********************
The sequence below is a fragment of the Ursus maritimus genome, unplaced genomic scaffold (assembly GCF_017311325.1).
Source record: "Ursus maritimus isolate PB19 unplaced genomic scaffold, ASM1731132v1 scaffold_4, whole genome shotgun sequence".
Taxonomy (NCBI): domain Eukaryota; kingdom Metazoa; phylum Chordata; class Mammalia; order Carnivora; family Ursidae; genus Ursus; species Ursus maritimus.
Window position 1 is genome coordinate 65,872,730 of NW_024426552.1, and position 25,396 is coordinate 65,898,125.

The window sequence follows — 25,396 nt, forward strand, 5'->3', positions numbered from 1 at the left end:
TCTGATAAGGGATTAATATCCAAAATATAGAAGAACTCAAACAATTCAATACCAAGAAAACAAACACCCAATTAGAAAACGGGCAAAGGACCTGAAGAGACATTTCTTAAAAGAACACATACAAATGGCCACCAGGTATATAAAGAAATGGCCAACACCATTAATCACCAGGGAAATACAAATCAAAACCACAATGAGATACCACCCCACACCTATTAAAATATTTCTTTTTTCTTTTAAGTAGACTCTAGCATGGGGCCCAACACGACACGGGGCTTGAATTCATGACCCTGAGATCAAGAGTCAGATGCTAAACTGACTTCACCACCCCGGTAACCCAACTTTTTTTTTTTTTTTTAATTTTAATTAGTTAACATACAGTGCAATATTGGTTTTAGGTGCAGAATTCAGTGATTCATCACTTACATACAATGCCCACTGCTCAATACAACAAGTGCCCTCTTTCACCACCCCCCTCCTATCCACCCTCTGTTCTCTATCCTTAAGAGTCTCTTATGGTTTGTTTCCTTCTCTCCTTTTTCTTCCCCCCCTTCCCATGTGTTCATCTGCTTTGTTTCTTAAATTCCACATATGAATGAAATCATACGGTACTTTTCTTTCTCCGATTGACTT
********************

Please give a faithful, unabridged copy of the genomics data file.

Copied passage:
The sequence below is a fragment of the Ursus maritimus genome, unplaced genomic scaffold (assembly GCF_017311325.1).
Source record: "Ursus maritimus isolate PB19 unplaced genomic scaffold, ASM1731132v1 scaffold_4, whole genome shotgun sequence".
Taxonomy (NCBI): domain Eukaryota; kingdom Metazoa; phylum Chordata; class Mammalia; order Carnivora; family Ursidae; genus Ursus; species Ursus maritimus.
Window position 1 is genome coordinate 65,872,730 of NW_024426552.1, and position 25,396 is coordinate 65,898,125.

The window sequence follows — 25,396 nt, forward strand, 5'->3', positions numbered from 1 at the left end:
TCTGATAAGGGATTAATATCCAAAATATAGAAGAACTCAAACAATTCAATACCAAGAAAACAAACACCCAATTAGAAAACGGGCAAAGGACCTGAAGAGACATTTCTTAAAAGAACACATACAAATGGCCACCAGGTATATAAAGAAATGGCCAACACCATTAATCACCAGGGAAATACAAATCAAAACCACAATGAGATACCACCCCACACCTATTAAAATATTTCTTTTTTCTTTTAAGTAGACTCTAGCATGGGGCCCAACACGACACGGGGCTTGAATTCATGACCCTGAGATCAAGAGTCAGATGCTAAACTGACTTCACCACCCCGGTAACCCAACTTTTTTTTTTTTTTTTAATTTTAATTAGTTAACATACAGTGCAATATTGGTTTTAGGTGCAGAATTCAGTGATTCATCACTTACATACAATGCCCACTGCTCAATACAACAAGTGCCCTCTTTCACCACCCCCCTCCTATCCACCCTCTGTTCTCTATCCTTAAGAGTCTCTTATGGTTTGTTTCCTTCTCTCCTTTTTCTTCCCCCCCTTCCCATGTGTTCATCTGCTTTGTTTCTTAAATTCCACATATGAATGAAATCATACGGTACTTTTCTTTCTCCGATTGACTT